The power cable will need to be run from the driver side rear corner, under the carpet in the cargo area, to the rear power outlet on passenger side (you could also run the cable along the sport bar, hidden under the dust cover, but it’s a longer distance).
This part can be done with the hardtop installed, however in order to provide easier access and better lighting, I removed my hardtop prior to proceeding.
Lift up and remove the floor tray cover.
Remove the floor storage tray.
Using a T-30 Torx driver, remove two cargo loop bolts on the driver side.
Remove two cargo loop bolts on the passenger side.
Disconnect the Velcro strip and fold the sport bar cover upwards.
Remove the small plastic bezel around the seat belt.
Separate the two plastic trim pieces around the seat belt retractor. Remove the outside panel.
Loosen the 10mm nut securing top of the inner plastic panel.
Pull on the inner panel to separate if from the body of your Jeep. It is held by few clips on the inside of the cargo area.
On the passenger side, the 10mm nut needs to be removed and the panel lifted over the bolt.
Carefully pull on the panel from the inside of the cargo area, paying attention to the wires behind the subwoofer box.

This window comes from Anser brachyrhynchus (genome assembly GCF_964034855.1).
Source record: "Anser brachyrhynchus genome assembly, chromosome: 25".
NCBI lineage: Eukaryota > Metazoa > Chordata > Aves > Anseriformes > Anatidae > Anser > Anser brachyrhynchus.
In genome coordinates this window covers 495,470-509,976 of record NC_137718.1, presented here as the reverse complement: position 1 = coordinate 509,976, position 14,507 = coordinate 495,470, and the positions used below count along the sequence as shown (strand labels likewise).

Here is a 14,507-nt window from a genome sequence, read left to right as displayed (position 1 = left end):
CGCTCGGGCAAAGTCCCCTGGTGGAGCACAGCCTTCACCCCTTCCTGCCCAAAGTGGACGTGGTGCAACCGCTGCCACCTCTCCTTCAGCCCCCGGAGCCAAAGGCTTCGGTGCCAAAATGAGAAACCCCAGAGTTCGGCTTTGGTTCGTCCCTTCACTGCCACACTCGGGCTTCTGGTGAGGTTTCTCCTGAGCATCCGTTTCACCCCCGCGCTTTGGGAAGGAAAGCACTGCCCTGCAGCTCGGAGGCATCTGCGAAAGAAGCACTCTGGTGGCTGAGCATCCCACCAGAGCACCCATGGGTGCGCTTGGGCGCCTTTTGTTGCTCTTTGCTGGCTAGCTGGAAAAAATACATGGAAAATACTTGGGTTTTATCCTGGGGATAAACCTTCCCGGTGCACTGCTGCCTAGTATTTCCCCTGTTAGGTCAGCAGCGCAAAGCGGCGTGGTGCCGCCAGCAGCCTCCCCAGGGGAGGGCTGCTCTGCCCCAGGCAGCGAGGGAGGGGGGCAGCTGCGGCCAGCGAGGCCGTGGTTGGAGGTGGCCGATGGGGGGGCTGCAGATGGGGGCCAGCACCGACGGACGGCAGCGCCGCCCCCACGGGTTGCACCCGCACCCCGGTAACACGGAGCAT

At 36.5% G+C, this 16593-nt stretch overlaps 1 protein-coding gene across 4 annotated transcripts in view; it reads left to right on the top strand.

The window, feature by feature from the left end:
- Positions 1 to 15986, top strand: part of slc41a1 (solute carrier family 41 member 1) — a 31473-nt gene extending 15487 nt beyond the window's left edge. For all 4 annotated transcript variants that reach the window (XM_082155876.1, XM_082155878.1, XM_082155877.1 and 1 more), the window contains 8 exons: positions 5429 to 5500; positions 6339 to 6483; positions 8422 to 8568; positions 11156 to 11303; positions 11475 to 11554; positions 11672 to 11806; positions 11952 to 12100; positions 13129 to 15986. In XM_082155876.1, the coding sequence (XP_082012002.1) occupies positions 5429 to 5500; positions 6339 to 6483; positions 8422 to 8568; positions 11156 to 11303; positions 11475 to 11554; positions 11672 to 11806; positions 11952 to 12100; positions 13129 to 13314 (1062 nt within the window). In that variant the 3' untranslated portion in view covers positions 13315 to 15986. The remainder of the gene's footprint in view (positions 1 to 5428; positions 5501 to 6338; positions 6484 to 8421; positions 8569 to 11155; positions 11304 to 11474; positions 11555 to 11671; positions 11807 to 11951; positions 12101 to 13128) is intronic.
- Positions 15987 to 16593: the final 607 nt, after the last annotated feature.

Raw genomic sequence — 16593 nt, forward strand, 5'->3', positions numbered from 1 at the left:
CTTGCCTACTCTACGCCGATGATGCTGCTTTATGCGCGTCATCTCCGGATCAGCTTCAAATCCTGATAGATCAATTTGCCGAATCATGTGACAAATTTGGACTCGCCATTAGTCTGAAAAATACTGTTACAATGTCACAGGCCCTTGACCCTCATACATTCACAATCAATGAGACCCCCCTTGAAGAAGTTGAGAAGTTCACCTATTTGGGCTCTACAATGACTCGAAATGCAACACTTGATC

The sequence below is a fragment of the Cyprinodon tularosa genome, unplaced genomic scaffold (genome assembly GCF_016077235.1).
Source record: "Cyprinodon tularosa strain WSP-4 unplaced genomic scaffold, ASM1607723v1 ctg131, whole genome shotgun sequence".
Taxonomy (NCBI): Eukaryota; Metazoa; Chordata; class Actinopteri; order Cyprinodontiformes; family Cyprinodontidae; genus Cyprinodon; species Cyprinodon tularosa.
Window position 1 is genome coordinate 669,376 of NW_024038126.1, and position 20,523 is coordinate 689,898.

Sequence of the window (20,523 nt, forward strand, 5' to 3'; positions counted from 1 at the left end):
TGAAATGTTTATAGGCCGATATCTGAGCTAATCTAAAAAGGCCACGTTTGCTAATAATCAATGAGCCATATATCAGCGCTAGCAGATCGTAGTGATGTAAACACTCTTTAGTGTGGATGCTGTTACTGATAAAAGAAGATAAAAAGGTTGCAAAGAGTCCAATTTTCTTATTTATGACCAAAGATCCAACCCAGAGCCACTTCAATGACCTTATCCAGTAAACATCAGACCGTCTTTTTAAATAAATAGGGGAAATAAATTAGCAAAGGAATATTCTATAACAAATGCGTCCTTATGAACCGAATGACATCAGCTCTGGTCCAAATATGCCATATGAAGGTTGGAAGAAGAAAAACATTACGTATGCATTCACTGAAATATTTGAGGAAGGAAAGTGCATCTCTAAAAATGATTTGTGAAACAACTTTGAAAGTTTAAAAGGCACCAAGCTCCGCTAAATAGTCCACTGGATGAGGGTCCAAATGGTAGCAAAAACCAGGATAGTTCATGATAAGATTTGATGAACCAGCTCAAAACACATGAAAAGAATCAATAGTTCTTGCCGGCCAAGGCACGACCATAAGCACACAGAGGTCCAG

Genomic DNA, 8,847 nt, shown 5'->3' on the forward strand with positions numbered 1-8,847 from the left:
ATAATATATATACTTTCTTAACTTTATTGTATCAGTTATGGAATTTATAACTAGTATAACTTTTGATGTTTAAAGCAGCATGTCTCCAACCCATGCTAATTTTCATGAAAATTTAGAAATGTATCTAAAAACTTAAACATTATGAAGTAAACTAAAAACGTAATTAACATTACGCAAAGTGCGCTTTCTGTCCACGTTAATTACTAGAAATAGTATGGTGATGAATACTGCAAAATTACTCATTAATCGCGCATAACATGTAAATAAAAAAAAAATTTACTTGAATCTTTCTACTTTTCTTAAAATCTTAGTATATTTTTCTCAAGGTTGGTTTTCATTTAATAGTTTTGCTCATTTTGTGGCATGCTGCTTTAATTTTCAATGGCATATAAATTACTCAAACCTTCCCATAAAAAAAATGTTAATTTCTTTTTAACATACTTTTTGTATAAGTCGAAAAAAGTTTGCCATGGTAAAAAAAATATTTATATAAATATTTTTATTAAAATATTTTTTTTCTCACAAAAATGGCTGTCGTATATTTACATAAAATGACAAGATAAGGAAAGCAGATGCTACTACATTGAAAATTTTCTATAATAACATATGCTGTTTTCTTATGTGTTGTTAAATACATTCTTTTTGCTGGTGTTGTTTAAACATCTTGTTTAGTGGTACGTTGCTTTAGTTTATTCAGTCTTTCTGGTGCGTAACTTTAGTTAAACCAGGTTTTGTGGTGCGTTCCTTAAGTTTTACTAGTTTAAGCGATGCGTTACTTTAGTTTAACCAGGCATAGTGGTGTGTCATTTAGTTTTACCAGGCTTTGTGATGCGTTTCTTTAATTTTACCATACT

Disconnect the wire harness. Depending on the model year and trim level of your Jeep JK, you might have only one harness with all the wires for the subwoofer and power outlet (which is the case for my 2012 JK Rubicon), or two separate plugs. You are looking for two wires: pink/blue and black. Some model years or trim levels might not have the wires for the rear power outlet at all, or there might be wires but no power. You will need to check what you have, and test the plug with a multimeter if necessary.
In case you do not have the rear power outlet and/or wires necessary, you can hard-wire your cargo area light to the dome light, however it’s going to dim and turn off together with the courtesy lights, even if you keep the tailgate open.